The future of Macedonian multi-ethnic democracy
H.E. Mr. Nikola Dimitrov lectured on 5 April 2011, a part of the ALBFACT lecture series:

Although the (Former Yugoslav) Republic of Macedonia is a fairly small country, with slightly more than 2 million inhabitants and 60% of the land area of the Netherlands, it is simultaneously a tremendous diverse place. Its varied geography, flora and fauna have long attracted many tourists; more interesting perhaps, is that its ethnic majority constitutes less than two-thirds of its population, which clearly makes Macedonia. In 1991, as it seceded from collapsing Yugoslavia, Macedonia adopted a new constitution and became a parliamentary democracy.

H.E. Mr. Nikola Dimitrov
The challenges of successfully conducting multiethnic democracy have been clear in the Macedonian case, illustrated by power being devolved to the large Albanian minority following civil unrest 2001. Moreover, its accession to several international institutions has been impeded by the Greeks, who take issue with Macedonia's name (Report of the hearing at the ICJ 30 March 2011) considering it a territorial claim on the entire historic Macedonian region which stretches well into Northern Greece.
  Urgent Reform Priorities
European Policy Institute in Skopje published in January 2016 in the document "Implementation of Urgent Reform Priorities slower then the restoration of anti-reformist practices".

By signing the Przhino Agreement in June 2015, the four largest Macedonian political parties agreed "to implement all recommendations to be issued by the European Commission in relation to systemic rule of law issues".

In so doing, the political parties agreed to implement the Commission's “Urgent Reform Priorities” (URPs), even before their publication, also in June 2015. Within the framework of its enlargement policy, the European Commission linked extending its recommendation to open accession negotiations with the Republic of Macedonia (RM) with the "continued" implementation of the June/July political agreement and "substantial progress in the implementation of the Urgent Reform Priorities".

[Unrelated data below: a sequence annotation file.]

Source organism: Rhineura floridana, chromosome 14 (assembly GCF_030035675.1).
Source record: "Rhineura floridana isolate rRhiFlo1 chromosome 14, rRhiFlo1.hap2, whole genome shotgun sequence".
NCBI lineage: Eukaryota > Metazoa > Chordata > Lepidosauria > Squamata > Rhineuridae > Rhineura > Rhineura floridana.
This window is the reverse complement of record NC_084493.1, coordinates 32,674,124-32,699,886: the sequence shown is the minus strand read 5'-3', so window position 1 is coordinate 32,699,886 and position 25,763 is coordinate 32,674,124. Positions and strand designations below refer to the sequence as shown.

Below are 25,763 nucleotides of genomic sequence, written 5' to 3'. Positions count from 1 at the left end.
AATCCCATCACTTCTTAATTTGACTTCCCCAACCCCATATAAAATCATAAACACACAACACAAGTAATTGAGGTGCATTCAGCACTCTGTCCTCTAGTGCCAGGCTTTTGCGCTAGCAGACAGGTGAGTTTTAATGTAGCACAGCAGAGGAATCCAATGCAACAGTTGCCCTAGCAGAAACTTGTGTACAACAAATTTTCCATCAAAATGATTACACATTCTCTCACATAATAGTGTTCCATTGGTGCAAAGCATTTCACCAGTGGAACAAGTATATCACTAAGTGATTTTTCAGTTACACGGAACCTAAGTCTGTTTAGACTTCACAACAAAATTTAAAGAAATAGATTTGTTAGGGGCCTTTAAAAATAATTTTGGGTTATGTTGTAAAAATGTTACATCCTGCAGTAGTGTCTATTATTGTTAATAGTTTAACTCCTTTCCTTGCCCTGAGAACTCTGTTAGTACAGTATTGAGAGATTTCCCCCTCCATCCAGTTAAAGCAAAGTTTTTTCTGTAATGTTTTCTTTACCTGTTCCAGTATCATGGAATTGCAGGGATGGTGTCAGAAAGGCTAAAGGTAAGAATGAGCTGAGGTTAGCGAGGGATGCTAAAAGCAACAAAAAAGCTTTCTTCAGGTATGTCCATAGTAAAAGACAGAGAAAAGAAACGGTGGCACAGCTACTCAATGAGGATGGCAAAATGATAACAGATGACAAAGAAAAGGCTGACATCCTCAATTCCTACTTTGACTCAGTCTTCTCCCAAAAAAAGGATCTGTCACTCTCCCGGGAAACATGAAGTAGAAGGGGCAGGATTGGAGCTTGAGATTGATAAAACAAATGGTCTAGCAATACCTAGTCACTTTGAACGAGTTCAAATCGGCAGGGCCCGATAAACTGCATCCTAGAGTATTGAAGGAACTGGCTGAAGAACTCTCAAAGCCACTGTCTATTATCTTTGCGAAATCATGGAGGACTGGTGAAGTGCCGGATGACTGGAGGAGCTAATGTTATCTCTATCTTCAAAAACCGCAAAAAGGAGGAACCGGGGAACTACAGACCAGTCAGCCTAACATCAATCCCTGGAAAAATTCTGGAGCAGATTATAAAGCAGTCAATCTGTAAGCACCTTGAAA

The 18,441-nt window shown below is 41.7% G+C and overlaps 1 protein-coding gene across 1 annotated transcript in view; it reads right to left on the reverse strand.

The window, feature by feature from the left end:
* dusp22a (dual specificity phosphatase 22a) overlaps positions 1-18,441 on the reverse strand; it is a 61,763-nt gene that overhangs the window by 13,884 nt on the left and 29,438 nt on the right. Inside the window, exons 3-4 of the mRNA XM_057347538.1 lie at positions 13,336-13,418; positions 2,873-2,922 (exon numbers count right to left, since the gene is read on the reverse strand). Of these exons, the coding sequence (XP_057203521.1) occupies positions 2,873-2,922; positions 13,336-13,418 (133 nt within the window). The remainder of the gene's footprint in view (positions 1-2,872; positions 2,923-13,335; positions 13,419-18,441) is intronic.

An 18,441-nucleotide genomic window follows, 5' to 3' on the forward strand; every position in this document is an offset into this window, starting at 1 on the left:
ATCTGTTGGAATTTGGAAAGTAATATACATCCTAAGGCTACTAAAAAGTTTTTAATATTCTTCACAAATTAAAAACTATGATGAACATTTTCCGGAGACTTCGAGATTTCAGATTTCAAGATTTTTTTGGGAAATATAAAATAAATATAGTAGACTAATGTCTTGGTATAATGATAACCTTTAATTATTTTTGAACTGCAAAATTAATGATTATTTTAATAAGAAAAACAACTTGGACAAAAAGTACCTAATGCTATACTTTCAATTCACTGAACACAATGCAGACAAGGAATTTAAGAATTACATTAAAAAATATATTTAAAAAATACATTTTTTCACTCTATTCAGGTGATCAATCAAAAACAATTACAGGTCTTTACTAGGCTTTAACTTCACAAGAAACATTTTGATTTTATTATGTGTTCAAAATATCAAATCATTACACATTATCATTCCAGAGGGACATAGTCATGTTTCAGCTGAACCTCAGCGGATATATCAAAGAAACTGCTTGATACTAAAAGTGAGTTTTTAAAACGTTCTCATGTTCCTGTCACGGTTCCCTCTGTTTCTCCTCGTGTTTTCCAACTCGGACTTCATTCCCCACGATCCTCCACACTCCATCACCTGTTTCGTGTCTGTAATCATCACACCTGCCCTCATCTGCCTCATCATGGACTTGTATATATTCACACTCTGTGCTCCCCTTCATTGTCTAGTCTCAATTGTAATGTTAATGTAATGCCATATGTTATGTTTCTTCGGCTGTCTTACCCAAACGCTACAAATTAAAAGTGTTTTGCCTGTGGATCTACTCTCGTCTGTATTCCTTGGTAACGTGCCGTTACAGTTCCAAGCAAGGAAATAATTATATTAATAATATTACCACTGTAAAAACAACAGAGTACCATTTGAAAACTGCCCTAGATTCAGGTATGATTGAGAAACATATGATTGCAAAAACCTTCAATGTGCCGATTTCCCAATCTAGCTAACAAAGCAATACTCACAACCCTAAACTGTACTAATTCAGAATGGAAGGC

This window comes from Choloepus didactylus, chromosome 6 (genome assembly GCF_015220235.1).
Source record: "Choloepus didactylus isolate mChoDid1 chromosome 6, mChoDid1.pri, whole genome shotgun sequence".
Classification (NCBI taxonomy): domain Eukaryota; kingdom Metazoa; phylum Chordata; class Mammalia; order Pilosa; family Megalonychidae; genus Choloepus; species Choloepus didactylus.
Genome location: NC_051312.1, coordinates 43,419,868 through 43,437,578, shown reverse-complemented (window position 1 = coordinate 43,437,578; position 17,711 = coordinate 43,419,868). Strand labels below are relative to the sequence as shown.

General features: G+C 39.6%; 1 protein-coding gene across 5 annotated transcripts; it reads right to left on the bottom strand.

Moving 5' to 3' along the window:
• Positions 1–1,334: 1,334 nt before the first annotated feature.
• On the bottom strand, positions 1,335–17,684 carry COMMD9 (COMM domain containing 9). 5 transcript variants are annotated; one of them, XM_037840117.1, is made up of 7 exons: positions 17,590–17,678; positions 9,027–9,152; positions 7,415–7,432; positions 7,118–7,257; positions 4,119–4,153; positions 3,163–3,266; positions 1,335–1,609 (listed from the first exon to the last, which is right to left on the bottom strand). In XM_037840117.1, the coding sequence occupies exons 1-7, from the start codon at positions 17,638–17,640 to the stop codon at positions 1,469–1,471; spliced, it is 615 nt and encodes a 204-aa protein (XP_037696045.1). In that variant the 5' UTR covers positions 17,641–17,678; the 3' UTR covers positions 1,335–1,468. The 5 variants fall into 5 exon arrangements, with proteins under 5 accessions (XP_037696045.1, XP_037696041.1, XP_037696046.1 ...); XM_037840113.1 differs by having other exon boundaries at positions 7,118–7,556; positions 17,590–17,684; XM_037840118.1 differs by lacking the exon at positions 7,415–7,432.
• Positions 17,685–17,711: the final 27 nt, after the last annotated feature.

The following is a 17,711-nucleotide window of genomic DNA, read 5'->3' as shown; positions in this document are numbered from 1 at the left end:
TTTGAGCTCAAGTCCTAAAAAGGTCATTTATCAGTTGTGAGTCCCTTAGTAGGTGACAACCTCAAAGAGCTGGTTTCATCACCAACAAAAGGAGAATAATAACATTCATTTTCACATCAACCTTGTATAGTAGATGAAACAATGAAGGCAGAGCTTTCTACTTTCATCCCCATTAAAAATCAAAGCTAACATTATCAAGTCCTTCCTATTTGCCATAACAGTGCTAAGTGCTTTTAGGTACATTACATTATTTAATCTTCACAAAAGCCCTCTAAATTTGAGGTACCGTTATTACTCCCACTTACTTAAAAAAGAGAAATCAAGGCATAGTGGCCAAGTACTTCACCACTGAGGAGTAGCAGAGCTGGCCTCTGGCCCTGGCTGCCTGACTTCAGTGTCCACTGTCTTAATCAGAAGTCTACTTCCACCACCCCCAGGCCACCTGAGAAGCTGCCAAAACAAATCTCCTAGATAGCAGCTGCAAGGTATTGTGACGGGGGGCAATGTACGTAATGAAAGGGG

While it may be clear what the implementation of the political agreement entails, it is far clear as to what "substantial progress in the implementation of the Urgent Reform Priorities" means. This applies both for the broader public and the actors who are directly charged with implementing them.

To this extent, there is а vague notion amongst the public as to their meaning, as well as assumptions and doubts about whether they are a code, a strategy for action or just a meaningless bureaucratic phrase.

The Urgent Reform Priorities are:

  • Rule of Law and Judiciary;
  • Clear focus on the independence and quatlity of justice;
  • Concrete recommendations on judicial and parliamentary oversight of the interception of communications;
  • Increased focus on the independence of regulatory and oversight bodies and;
  • Explicit demands for the revision and repeal of lustration.

September 2013, the policy brief 'Macedonia - A country in crisis' was released from an associate Senior Research Fellow at CEPS and former European Union Special Representative and Ambassador,  Head of Delegation in FYROM.

The country submitted its candidature for EU membership in March 2004 and was the first country in the Balkan region to sign, in 2001, the Stabilisation and Association Agreement; the process established by the EU as the first step towards gradual EU integration. This was the year in which the country witnessed an inter-ethnic armed conflict, which was brought to an end by the signing of the Ohrid Framework Agreement in August 2001, an agreement brokered by the EU, the US, NATO and the OSCE.

The EU Council granted Macedonia candidate status in December 2005, based on the positive Opinion from the European Commission on the country's application. In October 2009, the EC recommended that a date be set for the opening of negotiations. The EU Council has not yet endorsed this recommendation.


In antiquity, most of the territory that is now the Republic of Macedonia was included in the kingdom with people of Thracian origins but also parts of ancient Illyria and Dardania and other diverse tribes. None of these had fixed boundaries; they were sometimes subject to the Kings of Macedon, and sometimes broke away. After early victories of Philip II of Macedon in 356 BC, he absorbed the regions of Upper Macedonia into the Kingdom of Macedon.

Philip did not make the people of Upper Macedonia subject but instead made them equal to the Macedonians of Lower Macedonia. Philip's son Alexander the Great conquered the remainder of the region, reaching as far north as the Danube, and incorporated it in his empire. The Romans established the Province of Macedonia in 146 BC.